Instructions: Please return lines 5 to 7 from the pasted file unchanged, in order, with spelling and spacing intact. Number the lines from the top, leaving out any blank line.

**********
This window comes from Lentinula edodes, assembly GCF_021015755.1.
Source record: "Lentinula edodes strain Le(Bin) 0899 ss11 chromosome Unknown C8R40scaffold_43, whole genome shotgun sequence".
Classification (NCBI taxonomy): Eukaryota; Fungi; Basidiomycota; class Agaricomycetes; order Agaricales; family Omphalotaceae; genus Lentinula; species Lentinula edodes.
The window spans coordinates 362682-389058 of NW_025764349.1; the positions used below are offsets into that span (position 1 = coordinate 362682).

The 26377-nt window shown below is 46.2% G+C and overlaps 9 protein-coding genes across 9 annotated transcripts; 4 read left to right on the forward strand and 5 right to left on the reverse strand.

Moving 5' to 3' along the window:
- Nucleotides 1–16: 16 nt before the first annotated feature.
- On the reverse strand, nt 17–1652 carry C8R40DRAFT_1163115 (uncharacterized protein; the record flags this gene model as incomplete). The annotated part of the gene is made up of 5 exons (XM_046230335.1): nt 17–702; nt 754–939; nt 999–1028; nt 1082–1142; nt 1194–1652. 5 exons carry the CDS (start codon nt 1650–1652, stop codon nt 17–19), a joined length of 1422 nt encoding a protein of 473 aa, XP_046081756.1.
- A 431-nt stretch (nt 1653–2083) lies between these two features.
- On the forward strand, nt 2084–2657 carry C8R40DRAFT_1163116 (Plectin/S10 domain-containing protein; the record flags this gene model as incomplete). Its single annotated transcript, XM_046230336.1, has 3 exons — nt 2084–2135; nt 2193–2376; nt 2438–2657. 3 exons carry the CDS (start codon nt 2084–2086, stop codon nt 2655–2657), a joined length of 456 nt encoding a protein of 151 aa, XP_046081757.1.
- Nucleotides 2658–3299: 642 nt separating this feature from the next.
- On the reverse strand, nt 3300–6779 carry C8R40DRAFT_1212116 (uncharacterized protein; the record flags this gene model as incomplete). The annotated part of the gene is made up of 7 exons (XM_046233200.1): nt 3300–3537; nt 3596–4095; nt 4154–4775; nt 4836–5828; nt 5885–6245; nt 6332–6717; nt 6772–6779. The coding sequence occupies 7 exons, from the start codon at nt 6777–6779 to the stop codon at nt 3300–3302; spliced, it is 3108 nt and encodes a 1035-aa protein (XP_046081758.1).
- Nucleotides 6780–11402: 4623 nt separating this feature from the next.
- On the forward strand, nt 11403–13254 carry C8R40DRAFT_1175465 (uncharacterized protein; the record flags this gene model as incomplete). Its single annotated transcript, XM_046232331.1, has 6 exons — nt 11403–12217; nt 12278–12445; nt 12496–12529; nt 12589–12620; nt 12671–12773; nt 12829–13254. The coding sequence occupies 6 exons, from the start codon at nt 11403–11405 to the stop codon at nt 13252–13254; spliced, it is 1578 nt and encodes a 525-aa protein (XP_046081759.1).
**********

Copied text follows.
The 26377-nt window shown below is 46.2% G+C and overlaps 9 protein-coding genes across 9 annotated transcripts; 4 read left to right on the forward strand and 5 right to left on the reverse strand.

Moving 5' to 3' along the window:
- Nucleotides 1–16: 16 nt before the first annotated feature.